Burn, Hollywood, Burn
A regular review by John Black

Last month Martin Scorsese drew the ire of millennials with a condemnation of Marvel movies, as mere ‘theme parks’ and ‘not cinema’. If anyone has earnt the right to opine on the art of film its Scorsese. He has made a cinematic career out of plumbing the depths of American criminality with great artistry and intelligence. And great entertainment too. His movies have their own theme park aspect, using troubled male characters to take the audience on a vicarious roller coaster ride through an underworld filled with spectacular violence, glamour and power. But in Scorsese’s pictures, the ticket to the theme park has a price.

In his latest, ‘The Irishman’ the price couldn’t be higher. It is a portrait of Frank ‘the Irishman’ Sheeran, a man who ‘painted houses’ (killed people) for the Bufalino crime family and later Jimmy Hoffa the famous union leader. Frank (if his confessional book, which this is based on, is to be believed) was a cross between Forest Gump and Woody Allen’s Zelig. He was connected to most of the key events of twentieth-century America; Kennedy’s election and assassination, The Bay of Pigs, Watergate, and Jimmy Hoffa’s rise, rule and mysterious (until now) demise. Sheeran also had the ability to adopt the manners and morality of those around him; he picked up enough Italian in a long army stint in Italy to make do in mafia circles. Played by Robert De Niro, Sheeran is a sponge, without agency, contracting out his morality, first in the Army (shooting prisoners under implicit instructions) and then doing hits following orders by the Bufalinos and Hoffa. 

The cast is like a reunion of the Martin Scorsese repertory society; Al Pacino is a predictably loud and expansive Hoffa, Joe Pesci an unpredictably restrained Russell Bufalino and Harvey Keitel is the quietly menacing Angelo Bruno. Per previous Scorsese pics, the set and costume design is faultless. The script by Steven Zaillian lacks the quotable dialogue and big scenes of Scorsese’s other gangster epics. The closest it comes to a ‘funny how?’ or ‘Is this your pen?’ scene is when Hoffa and ‘Tony Pro’ bicker about punctuality and the question of how late to a meeting is too late. (‘Fifteen, ten’s not enough, you have to take traffic into account’, ‘Ten’ ‘How about twelve and a half?’). The whole tone is less stylized than Scorsese’s previous takes on mafia life, this a slower more meditative film befitting the framing of the story; Sheeran looking back on his life from a nursing home. Perhaps too, Scorsese (76) is reflecting on his own cinematic sins. The violence is less frequent and when it comes, it’s explosive, quick and nasty. And not cut to a Rolling Stones song. In Goodfellas, the viewer couldn’t help be seduced along with Henry Hill into the wise guy world, in The Irishman there’s precious little to envy. This is a low rent world of Philly steak houses and industrial estates not Las Vegas casinos. The audience is more likely to identify with the character of Sheeran’s daughter Peggy (Kiwi Anna Paquin) who is appalled by her father and his hoodlum pals. Some feminist critics have (surprise, surprise) complained about Peggy’s lack of dialogue missing the point that she is a silent witness to her father’s brutality just as we the audience are. She is the conscience of the film, and her two lines of dialogue are questions that should prick Sheeran’s conscience but don’t.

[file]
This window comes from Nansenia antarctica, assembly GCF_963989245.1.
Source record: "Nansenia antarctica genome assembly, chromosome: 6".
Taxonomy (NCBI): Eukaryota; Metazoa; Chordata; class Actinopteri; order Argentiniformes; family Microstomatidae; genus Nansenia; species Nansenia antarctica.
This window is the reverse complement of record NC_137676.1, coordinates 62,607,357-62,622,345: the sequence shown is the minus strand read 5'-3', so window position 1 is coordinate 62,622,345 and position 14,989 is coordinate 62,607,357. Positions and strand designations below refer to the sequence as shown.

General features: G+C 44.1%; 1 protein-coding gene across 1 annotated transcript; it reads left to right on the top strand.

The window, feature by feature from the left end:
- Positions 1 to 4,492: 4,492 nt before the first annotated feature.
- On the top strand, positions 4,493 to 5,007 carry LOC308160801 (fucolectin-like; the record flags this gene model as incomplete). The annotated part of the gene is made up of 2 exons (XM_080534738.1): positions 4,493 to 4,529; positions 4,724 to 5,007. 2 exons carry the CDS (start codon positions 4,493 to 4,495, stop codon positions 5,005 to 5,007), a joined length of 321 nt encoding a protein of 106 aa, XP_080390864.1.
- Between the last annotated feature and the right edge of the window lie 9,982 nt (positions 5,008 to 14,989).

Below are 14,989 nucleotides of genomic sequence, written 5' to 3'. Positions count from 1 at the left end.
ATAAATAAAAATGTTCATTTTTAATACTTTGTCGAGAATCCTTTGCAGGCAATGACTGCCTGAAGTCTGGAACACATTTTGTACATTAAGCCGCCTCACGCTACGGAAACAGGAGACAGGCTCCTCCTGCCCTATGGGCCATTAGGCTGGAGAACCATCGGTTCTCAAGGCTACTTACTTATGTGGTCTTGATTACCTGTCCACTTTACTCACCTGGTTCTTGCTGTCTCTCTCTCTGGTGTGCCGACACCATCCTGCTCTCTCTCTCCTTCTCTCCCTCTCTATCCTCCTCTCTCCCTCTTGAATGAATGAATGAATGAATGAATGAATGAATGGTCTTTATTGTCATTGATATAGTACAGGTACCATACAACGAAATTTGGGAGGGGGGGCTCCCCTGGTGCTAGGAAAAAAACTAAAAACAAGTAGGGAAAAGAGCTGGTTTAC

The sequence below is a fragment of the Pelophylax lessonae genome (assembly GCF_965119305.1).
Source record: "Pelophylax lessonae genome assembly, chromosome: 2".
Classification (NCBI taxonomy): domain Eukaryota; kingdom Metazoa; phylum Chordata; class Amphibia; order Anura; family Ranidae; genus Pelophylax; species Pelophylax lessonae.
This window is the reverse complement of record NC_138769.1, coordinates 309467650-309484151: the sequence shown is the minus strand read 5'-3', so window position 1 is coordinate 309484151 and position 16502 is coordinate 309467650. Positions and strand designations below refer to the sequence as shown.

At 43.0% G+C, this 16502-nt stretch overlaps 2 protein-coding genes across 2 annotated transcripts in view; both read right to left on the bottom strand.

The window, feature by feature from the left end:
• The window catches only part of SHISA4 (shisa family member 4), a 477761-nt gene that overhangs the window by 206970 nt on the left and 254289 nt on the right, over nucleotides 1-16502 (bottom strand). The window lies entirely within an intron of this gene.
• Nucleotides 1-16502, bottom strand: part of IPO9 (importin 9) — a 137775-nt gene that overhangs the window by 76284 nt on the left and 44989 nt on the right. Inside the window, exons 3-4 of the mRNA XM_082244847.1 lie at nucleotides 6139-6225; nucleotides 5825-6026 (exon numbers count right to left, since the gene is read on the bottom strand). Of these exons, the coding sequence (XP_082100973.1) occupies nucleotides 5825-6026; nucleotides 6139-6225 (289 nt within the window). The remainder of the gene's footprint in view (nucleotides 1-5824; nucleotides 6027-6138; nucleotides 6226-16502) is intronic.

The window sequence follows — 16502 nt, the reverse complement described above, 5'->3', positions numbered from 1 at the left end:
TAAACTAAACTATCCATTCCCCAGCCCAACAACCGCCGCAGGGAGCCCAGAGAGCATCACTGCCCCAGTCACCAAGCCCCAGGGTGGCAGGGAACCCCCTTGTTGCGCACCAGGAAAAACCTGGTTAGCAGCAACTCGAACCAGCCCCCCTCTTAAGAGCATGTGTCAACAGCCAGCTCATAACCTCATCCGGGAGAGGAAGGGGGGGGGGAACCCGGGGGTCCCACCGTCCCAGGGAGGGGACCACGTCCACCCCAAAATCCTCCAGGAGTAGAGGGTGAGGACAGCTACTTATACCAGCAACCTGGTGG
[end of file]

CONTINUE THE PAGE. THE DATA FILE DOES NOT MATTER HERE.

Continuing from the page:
Scorsese loves his slow tracking shots and they bookend this film. In Goodfellas, his most famous shot took us into the Copacabana Club and the glamorous world of gangsters at play. In The Irishman the last shot takes us out of Sheeran’s sad little room at the nursing home, his confession just given to a priest. The priest asks him if he feels any remorse for his murders to which he replies he ‘didn’t know these people’. This is the ethic of the gangster. Connections, who’s in the gang or isn’t, is everything. Sheeran has no personal morality beyond following the herd, allowing him to kill as long as those around him approved. The same annihilation of personal conscience gave us Auschwitz and the Gulag. As the camera tracks out Sheeran asks the priest to leave the door ajar when he leaves. What is he hoping for? Salvation from a visitor? His daughters have disowned him and his gangster friends are all dead. A man defined by his social relationships left without any.

Or is he appealing to us the audience? To keep up our passive validation of his life?

Coppola’s The Godfather also ends with a door ajar, and Michael Corleone’s wife Kay watching his succession to the head of a powerful crime family. Perhaps Scorsese is commenting on all gangster films here. You enjoyed the ride, now see how it ends, the price paid for ‘the life’. But Scorsese’s camera slowly moves away leaving Sheeran behind.

Sorry Frank, you’re on your own.